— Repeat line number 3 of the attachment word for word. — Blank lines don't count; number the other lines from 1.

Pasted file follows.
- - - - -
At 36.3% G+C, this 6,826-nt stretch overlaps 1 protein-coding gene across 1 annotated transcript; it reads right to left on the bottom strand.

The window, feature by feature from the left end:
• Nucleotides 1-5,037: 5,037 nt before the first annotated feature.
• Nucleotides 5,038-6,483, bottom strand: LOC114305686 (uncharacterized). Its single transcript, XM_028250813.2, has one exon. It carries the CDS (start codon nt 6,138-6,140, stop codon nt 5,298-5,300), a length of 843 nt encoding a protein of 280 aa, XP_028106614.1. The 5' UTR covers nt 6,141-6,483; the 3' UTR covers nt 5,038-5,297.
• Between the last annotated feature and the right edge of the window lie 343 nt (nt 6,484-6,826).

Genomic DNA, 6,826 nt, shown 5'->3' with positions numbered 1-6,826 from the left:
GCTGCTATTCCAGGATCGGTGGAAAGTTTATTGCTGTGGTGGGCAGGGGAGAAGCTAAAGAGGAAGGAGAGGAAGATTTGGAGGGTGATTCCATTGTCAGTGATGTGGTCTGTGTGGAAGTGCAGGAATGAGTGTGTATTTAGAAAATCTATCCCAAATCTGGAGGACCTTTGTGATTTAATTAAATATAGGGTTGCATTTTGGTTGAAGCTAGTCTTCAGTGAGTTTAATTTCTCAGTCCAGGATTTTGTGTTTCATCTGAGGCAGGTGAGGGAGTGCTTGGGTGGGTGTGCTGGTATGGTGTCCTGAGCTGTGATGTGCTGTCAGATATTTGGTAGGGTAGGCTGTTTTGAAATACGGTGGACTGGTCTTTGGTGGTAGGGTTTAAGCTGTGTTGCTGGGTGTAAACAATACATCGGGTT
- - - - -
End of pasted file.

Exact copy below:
• Nucleotides 1-5,037: 5,037 nt before the first annotated feature.